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Affinity propagation for faster computing

Canadian computer scientists have developed a new algorithm named 'affinity propagation' which can considerably speed up IT systems. One of the researchers said that 'affinity propagation works by considering all possible interpretations of the data at once.' This new algorithm is based on pairing up pieces of data instead of putting them through a process of elimination. As an example, the system was used for handwriting recognition by looking at thousands of images of hand-written numbers taken from postal codes. It took only five minutes to find pictures that accurately accounted for the various styles of handwriting while the standard computing approach would take about five million years(!!!). This 'affinity propagation' could be used in a wide range of applications, such as medical imaging, drug discovery, genetics, telecommunications or airline or automobile traffic planning.
Written by Roland Piquepaille, Inactive on

Canadian computer scientists have developed a new algorithm named 'affinity propagation' which can considerably speed up IT systems. One of the researchers said that 'affinity propagation works by considering all possible interpretations of the data at once.' This new algorithm is based on pairing up pieces of data instead of putting them through a process of elimination. As an example, the system was used for handwriting recognition by looking at thousands of images of hand-written numbers taken from postal codes. It took only five minutes to find pictures that accurately accounted for the various styles of handwriting while the standard computing approach would take about five million years(!!!). This 'affinity propagation' could be used in a wide range of applications, such as medical imaging, drug discovery, genetics, telecommunications or airline or automobile traffic planning.

This algorithm has been developed at the University of Toronto by Brendan Frey, a professor in the department of Electrical and Computer Engineering and Delbert Dueck, a member of his research group about Probabilistic and Statistical Inference.

Before going further, below you can see how affinity propagation was used for air travel: "(B) Affinity propagation was applied to similarities derived from air-travel efficiency (measured by estimated travel time) between the 456 busiest commercial airports in Canada and the United States. (C) Seven exemplars identified by affinity propagation are color-coded, and the assignments of other cities to these exemplars is shown. Cities located quite near to exemplar cities may be members of other more distant exemplars due to the lack of direct flights between them (e.g., Atlantic City is 100 km from Philadelphia, but is closer in flight time to Atlanta). (D) The inset shows that the Canada-USA border roughly divides the Toronto and Philadelphia clusters, due to a larger availability of domestic flights compared to international flights. However, this is not the case on the west coast as shown in (E), because extraordinarily frequent airline service between Vancouver and Seattle connects Canadian cities in the northwest to Seattle." (Credit for images and caption: Brendan Frey and Delbert Dueck)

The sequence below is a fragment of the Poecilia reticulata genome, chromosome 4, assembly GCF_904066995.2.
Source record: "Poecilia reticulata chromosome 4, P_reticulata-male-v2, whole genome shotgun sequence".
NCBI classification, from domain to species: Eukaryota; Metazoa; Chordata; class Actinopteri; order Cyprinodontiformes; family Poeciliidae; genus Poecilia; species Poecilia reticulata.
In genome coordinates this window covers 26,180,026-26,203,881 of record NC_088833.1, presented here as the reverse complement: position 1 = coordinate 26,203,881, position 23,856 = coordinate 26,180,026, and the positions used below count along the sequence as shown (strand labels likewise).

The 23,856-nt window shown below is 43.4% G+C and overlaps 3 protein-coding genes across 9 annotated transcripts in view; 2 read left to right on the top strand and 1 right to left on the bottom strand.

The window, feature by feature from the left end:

Affinity propagation used for air travel

The University of Toronto news release gives other details about the use of affinity propagation.

To illustrate its potential, researchers showed the system thousands of images of hand-written numbers taken from postal codes. It took only five minutes to find a small collection of pictures that accurately account for the various styles of handwriting. The standard computing approach, which is currently used in many areas all around the world, would take about five million years to account for the writing styles as accurately.

How could they guess that such a computation would take five million years? I really would like to know.

Anyway, this research work has been published by Science under the name "Clustering by Passing Messages Between Data Points" (Volume 315, Number 5814, Pages 972-976, February 16, 2007). Here is an excerpt from the abstract.

We devised a method called "affinity propagation," which takes as input measures of similarity between pairs of data points. Real-valued messages are exchanged between data points until a high-quality set of exemplars and corresponding clusters gradually emerges. We used affinity propagation to cluster images of faces, detect genes in microarray data, identify representative sentences in this manuscript, and identify cities that are efficiently accessed by airline travel. Affinity propagation found clusters with much lower error than other methods, and it did so in less than one-hundredth the amount of time.

And here is a link to the full paper (PDF format, 23 pages, 1.27 MB) from which the above illustration has been extracted and which contains additional information to the technical paper.

Finally, if you need more information or try the algorithm yourself, here is a link to the Affinity Propagation Clustering home page.

Sources: University of Toronto news release, February 15, 2007; and various websites

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